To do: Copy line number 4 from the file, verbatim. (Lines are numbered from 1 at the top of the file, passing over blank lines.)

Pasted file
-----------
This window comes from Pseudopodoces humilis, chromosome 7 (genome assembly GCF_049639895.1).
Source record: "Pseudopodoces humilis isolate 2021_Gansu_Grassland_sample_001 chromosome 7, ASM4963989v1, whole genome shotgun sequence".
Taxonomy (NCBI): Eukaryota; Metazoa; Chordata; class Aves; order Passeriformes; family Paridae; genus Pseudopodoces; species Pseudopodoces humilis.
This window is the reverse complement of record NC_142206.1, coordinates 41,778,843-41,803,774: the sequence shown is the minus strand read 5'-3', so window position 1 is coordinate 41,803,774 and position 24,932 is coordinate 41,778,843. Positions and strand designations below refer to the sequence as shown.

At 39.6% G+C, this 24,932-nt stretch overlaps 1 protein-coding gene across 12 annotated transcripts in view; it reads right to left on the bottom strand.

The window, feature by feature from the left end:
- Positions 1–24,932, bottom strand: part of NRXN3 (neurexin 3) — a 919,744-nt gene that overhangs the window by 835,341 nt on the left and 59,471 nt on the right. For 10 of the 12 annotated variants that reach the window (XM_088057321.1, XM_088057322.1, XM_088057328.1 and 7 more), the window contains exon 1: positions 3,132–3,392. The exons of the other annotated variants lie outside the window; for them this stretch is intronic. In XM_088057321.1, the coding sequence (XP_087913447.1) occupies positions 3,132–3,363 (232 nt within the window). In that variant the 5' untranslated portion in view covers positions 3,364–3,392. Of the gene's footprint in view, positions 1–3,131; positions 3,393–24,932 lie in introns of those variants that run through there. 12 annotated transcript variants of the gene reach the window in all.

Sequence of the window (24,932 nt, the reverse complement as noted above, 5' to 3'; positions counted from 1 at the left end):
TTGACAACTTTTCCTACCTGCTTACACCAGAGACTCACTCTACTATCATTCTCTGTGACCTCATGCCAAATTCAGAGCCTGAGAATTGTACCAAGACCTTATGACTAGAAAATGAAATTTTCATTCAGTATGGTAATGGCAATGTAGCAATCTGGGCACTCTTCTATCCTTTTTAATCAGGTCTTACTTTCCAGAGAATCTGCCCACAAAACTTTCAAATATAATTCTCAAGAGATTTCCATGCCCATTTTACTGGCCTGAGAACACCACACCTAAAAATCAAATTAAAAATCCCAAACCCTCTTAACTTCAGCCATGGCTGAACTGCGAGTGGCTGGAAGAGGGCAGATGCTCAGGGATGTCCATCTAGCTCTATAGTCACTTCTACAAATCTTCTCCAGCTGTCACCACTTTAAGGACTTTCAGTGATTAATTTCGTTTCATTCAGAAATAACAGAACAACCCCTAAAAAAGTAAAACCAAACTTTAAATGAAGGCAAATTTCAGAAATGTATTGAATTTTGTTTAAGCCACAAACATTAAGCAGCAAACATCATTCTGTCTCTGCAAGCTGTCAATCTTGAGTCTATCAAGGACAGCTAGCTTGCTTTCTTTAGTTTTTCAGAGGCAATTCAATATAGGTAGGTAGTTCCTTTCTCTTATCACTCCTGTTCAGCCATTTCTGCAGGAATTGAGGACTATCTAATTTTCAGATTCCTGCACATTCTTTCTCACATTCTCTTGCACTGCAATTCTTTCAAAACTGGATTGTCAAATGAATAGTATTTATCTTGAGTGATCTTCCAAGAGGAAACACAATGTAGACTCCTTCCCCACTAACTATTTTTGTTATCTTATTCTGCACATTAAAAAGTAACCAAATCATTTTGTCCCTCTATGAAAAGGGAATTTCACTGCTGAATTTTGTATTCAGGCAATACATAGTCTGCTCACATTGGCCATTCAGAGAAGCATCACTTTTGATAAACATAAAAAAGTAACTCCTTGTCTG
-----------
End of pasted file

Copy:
This window is the reverse complement of record NC_142206.1, coordinates 41,778,843-41,803,774: the sequence shown is the minus strand read 5'-3', so window position 1 is coordinate 41,803,774 and position 24,932 is coordinate 41,778,843. Positions and strand designations below refer to the sequence as shown.